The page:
The popularity of the cat as a pet has dramatically increased in the last 20 years. This success has been associated with many changes for feline life: neutering, decreased physical activity and indoor confinement. In parallel, the typical diet of pet cats has changed from a carnivorous to an omnivorous regimen since many cats are now fed with very palatable high-energy-dense commercial dry foods. All of these modifications have been recognised to increase food intake and decrease energy expenditure, which may eventually lead to obesity and type 2 diabetes mellitus( 1 ). Whether high-carbohydrate diets are a risk factor for obesity and type 2 diabetes mellitus remains an unsolved question at the present time( 1 , 2 ).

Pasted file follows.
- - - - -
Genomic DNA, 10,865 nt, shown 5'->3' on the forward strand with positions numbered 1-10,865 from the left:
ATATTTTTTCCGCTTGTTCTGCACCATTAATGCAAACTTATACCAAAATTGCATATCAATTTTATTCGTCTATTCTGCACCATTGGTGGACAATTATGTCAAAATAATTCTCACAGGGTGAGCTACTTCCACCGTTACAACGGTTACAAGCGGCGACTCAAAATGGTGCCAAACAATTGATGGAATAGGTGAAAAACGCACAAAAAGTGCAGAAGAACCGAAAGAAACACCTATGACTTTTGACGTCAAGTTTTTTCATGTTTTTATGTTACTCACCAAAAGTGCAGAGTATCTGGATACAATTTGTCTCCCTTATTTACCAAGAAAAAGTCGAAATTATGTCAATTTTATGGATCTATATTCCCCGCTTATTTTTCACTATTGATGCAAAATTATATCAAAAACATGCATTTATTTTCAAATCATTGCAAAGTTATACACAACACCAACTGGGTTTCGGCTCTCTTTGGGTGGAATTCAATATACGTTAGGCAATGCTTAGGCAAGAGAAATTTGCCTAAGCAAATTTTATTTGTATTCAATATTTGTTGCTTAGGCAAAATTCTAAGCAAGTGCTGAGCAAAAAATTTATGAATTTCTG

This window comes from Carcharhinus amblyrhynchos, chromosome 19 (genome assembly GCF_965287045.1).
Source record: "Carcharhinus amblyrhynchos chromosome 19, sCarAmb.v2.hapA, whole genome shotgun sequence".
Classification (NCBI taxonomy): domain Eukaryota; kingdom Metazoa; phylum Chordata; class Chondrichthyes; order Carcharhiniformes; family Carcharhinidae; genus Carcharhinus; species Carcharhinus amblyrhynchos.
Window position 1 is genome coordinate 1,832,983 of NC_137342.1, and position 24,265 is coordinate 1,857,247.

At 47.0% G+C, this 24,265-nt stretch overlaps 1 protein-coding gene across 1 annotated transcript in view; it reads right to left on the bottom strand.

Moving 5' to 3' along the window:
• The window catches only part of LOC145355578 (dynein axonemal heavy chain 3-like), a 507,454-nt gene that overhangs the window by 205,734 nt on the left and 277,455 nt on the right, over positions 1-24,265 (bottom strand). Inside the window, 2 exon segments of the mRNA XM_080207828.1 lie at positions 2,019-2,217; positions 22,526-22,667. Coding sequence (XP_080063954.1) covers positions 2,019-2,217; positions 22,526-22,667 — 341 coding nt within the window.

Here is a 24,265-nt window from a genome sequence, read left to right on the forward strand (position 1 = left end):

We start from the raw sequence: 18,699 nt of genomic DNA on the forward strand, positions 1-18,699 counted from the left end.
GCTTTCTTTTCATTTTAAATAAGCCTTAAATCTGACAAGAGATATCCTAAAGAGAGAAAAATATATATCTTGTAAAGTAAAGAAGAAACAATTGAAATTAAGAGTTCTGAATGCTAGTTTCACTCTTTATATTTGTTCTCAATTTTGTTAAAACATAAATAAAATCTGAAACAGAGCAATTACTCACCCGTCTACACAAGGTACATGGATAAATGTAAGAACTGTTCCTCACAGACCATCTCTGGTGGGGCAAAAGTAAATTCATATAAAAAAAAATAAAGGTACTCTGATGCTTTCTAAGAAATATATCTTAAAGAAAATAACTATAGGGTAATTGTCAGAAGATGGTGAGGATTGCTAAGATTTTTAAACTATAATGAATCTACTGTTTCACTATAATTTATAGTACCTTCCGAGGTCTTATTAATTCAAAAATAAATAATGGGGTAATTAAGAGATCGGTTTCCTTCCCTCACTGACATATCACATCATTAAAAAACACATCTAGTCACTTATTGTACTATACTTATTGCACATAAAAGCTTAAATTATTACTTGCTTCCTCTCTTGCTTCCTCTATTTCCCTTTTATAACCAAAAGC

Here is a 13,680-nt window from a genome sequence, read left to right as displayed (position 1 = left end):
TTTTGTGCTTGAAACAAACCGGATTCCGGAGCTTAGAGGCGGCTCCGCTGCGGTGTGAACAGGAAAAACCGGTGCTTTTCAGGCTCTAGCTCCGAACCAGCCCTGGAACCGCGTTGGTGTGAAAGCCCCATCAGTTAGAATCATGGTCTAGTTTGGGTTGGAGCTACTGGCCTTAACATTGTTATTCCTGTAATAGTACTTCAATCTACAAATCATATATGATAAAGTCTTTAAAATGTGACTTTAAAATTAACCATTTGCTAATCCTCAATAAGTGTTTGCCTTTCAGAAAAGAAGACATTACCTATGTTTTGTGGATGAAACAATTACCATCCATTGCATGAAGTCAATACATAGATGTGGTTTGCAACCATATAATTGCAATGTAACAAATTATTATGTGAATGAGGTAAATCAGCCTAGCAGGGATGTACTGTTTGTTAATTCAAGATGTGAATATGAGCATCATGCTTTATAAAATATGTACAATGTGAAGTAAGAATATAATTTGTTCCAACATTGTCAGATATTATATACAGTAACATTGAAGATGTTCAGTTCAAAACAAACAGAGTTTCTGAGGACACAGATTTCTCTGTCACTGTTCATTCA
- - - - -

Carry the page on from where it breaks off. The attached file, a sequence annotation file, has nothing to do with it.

In cats, the main source for blood glucose is gluconeogenesis from amino acids( 3 ) and amino acids are strong stimulators of pancreatic hormone release, especially insulin( 4 ). Although cats are strict carnivores, they appear to be quite efficient at digesting processed starches, even though they may have a limited ability to metabolise some mono- and disaccharides( 5 7 ). Cats have minimal activity of hepatic glycogen synthase( 8 ) and a lower ability than dogs to remove glucose from the bloodstream after a meal( 9 ).